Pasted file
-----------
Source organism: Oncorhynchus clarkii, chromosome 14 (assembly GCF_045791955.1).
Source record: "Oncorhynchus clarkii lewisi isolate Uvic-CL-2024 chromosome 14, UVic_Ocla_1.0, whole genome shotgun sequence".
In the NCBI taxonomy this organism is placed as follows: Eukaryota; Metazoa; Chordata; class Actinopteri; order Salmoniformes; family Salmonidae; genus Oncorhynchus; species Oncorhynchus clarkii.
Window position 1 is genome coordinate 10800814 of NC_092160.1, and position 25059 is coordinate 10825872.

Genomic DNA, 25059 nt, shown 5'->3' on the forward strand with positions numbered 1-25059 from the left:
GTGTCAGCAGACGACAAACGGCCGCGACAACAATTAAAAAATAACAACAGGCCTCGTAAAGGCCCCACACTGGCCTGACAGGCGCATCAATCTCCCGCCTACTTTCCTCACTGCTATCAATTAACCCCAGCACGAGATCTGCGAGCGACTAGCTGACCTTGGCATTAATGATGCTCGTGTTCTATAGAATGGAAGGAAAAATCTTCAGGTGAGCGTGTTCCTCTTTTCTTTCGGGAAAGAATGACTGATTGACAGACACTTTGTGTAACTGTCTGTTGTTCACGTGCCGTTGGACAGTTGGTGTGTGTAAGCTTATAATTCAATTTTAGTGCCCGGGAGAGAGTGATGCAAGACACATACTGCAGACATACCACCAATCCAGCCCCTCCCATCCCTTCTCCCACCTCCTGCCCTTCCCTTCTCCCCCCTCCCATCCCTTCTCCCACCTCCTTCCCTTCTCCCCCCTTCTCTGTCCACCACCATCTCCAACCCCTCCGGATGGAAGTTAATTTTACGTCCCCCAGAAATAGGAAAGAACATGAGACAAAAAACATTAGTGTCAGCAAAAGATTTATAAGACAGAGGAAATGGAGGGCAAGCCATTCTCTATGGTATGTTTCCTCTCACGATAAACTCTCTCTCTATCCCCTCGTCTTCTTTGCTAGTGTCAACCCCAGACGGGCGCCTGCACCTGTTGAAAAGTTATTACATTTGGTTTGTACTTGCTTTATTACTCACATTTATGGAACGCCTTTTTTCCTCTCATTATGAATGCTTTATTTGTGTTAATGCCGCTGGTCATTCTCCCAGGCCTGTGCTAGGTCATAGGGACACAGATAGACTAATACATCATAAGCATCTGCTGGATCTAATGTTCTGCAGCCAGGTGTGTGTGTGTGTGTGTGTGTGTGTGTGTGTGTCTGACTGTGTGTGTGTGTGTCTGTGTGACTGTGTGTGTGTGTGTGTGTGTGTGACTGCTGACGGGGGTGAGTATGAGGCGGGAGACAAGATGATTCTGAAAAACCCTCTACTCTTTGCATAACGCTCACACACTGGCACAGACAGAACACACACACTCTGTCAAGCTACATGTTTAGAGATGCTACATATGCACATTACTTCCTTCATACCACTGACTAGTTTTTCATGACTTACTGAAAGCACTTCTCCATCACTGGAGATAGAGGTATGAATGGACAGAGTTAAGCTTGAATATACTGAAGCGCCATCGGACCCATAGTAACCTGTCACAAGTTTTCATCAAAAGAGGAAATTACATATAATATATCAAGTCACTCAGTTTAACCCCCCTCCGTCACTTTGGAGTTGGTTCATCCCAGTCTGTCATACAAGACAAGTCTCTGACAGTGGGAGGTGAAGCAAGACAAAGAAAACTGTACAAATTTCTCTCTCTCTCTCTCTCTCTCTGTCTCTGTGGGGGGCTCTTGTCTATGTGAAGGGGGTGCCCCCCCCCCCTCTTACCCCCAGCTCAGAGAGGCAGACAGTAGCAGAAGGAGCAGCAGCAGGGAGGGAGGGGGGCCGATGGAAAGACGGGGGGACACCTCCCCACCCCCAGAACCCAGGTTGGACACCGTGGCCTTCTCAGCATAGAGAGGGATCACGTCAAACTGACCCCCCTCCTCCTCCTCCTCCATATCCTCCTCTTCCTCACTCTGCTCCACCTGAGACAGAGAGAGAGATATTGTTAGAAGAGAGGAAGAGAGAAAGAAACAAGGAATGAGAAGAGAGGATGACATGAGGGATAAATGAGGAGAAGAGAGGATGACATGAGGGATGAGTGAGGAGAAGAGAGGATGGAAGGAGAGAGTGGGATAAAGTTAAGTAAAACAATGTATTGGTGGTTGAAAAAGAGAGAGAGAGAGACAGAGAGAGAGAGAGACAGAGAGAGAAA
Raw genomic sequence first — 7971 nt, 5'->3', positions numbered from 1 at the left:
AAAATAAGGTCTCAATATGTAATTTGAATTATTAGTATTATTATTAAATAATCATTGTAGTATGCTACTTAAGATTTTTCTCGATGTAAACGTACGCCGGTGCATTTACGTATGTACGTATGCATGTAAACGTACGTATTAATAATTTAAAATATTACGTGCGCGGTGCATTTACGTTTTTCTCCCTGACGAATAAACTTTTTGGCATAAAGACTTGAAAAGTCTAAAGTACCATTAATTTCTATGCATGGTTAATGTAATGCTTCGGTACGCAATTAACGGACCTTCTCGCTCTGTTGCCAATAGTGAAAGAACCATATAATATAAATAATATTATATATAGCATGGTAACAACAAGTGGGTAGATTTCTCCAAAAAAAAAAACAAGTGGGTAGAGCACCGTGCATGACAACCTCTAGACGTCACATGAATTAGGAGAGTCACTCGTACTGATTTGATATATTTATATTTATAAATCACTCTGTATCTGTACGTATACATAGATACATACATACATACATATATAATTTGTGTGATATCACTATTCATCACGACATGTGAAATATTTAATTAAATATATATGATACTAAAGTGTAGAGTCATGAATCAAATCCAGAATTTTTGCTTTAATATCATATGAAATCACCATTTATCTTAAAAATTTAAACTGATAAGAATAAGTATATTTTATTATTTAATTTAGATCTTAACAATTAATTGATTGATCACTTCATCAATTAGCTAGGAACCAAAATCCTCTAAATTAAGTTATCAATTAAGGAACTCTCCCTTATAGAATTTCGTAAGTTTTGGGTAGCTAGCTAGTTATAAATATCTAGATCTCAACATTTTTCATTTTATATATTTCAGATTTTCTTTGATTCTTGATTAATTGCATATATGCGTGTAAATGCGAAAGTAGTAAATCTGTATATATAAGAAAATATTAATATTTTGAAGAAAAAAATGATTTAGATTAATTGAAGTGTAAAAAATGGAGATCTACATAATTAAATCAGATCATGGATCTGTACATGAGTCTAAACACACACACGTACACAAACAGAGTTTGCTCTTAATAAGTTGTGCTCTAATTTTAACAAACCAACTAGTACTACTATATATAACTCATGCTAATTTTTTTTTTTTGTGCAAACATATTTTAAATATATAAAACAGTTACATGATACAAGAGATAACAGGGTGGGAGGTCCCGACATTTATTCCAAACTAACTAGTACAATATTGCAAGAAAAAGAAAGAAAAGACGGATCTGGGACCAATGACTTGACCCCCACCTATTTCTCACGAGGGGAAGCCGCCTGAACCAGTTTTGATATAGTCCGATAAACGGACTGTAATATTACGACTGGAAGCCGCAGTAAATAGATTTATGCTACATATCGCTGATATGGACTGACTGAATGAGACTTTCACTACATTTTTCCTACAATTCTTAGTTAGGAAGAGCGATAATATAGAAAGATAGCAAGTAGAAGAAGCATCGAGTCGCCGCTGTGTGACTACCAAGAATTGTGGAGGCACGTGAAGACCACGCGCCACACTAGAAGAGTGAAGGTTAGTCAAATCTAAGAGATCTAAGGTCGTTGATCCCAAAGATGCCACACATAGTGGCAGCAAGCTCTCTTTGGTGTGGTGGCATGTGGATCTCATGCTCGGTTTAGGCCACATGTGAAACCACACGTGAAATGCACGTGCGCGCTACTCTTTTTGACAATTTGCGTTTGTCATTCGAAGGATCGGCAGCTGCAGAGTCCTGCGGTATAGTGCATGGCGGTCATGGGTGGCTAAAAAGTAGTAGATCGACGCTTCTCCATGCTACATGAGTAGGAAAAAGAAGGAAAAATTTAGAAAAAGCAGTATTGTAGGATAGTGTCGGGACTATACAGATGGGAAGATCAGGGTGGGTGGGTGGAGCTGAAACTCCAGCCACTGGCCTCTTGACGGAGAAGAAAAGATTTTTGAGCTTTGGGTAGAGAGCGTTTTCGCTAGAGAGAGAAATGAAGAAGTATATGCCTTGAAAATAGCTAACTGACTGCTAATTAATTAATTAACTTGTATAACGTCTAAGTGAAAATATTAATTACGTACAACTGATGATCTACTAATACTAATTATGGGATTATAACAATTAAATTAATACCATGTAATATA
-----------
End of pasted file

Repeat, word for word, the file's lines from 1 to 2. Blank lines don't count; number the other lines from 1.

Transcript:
Source organism: Oncorhynchus clarkii, chromosome 14 (assembly GCF_045791955.1).
Source record: "Oncorhynchus clarkii lewisi isolate Uvic-CL-2024 chromosome 14, UVic_Ocla_1.0, whole genome shotgun sequence".